The History And Future Of The College Heights School
If you’ve ever driven from campus to the Walmart on Atherton Street, you’ve probably seen the College Heights School. It’s an unassuming brick building on the side of the road, and these days traffic passes by it but rarely through it.
Information about the building is hard to find, save for a book by the former superintendent of State College Schools, Jo Hays. Hays served as superintendent from 1927-56 and saw exponential growth of the school district. He wrote The Public Schools of the State College Area: A History to recount how the public school system of State College expanded.
The book gives insight into the creation of the first State College public schools, one of which was named the Frazier Street School — built in 1897. It originally contained four classrooms, provided eight grades of schooling, and in 1901, 17 students were enrolled.
From then on, the expansion of public education continued into the Hays era. Come the 1920s, it was time for a new school.
“For some time, the Board had mulled over the request of parents in this developing section north of campus for an elementary building on property that had been available since 1923. On the east side of North Atherton Street, Adam Krumrine donated a triangular tract ‘for school purposes,’ following the example of his father, John C. Krumrine, who years earlier had giving land for the one-room Krumrine Schoolhouse in Ferguson Township,” Hays wrote.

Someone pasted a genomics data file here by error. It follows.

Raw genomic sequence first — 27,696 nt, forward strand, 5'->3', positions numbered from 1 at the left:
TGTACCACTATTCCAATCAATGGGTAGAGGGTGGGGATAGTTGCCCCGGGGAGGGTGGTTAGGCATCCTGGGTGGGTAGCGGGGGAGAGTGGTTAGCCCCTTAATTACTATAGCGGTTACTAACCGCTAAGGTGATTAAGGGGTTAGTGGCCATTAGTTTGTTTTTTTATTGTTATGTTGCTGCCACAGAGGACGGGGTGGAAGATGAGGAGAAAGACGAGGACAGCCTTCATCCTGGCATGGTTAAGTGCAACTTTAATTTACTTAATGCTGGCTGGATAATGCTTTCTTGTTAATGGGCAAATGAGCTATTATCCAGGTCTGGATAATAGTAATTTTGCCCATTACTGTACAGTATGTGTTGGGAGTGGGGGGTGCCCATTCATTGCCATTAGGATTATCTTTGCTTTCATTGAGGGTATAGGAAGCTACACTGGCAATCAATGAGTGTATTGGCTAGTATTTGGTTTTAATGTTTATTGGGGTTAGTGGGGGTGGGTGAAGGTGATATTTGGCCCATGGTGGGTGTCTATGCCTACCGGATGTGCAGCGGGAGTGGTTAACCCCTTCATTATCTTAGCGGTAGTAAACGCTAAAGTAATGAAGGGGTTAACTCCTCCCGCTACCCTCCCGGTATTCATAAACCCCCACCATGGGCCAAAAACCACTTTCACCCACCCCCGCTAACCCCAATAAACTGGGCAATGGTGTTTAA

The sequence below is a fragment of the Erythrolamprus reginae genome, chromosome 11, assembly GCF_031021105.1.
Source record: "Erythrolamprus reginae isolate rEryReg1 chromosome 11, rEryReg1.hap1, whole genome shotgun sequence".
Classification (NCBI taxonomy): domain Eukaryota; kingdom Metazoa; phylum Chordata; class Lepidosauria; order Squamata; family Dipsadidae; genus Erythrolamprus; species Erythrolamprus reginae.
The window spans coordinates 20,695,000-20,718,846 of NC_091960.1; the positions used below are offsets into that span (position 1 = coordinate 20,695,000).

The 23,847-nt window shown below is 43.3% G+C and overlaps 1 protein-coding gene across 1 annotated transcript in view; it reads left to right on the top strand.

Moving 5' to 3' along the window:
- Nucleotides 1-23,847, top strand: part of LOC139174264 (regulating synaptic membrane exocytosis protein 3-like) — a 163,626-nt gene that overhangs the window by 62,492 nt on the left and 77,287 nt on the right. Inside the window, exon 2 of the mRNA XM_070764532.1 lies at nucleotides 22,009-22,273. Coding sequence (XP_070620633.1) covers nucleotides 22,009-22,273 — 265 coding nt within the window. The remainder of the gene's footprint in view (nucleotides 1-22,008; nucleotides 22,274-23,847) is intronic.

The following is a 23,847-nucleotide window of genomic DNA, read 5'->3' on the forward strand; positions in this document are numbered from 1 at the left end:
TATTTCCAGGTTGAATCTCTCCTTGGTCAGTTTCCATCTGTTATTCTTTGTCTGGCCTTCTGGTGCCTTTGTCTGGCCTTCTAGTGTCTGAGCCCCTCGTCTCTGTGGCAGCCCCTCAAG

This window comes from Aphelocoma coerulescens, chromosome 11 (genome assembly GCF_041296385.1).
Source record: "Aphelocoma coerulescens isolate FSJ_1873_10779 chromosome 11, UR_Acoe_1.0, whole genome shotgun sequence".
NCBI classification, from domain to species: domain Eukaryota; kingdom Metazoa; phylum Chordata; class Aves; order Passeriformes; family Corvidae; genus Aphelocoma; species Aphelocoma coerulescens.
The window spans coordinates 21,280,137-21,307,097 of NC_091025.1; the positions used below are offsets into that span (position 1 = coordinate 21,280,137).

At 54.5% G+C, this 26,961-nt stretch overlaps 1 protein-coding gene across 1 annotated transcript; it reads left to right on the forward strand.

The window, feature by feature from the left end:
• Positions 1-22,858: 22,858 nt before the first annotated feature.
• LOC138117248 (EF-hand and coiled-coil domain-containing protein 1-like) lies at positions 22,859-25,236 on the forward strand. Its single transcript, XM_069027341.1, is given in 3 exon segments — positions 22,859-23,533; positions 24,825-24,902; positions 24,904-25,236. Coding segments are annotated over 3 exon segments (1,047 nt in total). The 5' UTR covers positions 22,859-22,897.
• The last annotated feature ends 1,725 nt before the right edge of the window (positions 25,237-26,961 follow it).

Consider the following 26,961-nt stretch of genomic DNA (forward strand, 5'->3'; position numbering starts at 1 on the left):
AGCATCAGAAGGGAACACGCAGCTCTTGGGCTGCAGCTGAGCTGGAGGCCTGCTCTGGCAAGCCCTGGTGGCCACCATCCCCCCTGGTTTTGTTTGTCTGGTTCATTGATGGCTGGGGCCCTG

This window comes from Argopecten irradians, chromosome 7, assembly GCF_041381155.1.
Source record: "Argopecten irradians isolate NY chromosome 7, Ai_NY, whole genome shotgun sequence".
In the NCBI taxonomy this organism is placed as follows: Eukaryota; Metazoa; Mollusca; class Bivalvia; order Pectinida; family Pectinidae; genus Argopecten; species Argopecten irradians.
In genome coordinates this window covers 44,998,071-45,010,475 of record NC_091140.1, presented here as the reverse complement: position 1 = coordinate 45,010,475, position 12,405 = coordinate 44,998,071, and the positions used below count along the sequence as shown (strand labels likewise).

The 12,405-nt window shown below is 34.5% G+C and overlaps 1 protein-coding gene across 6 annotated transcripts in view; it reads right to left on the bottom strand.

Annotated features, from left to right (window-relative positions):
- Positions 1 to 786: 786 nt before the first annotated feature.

The State College Heights school design was approved in 1930 to be built on the “triangular tract” Adam Krumrine donated. Hays was merely a supervising principle at the time, but said in his book that he advocated for smaller class sizes and the popular fad of “white blackboards”. The low bid for the project was from a contractor named William Kennedy for $14,935.00. In 1931 the 14,000 square-foot building was erected and after construction, the total cost came to $18,031.00. From that point until its closing the school helped facilitate the education of State College residents. It was closed and sold to the U.S. Post Office in 1955 for $200,000 as the new State College post office.
Now, it sits closed.
The school board has entered into talks with Penn State to sell the building for $400,000. Penn State plans on using the State College Heights building for University Press offices but that development is still far away, as renovations to the almost century old building will have to be completed beforehand.
The history of the State College education system is vast and includes a lot of what current residents and students see in their everyday lives, but after a century of public schooling in the area, it can be difficult to see through the renovations to the history behind it. If you’re intrigued, you can find more information here.
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Though the Judicial Board has final say on the timing of implementing all policy changes, it is expected the changes will take effect for the 14th Assembly if approved.
Ever wondered how the Old Main clock runs? Maybe not, but you’re probably curious now.
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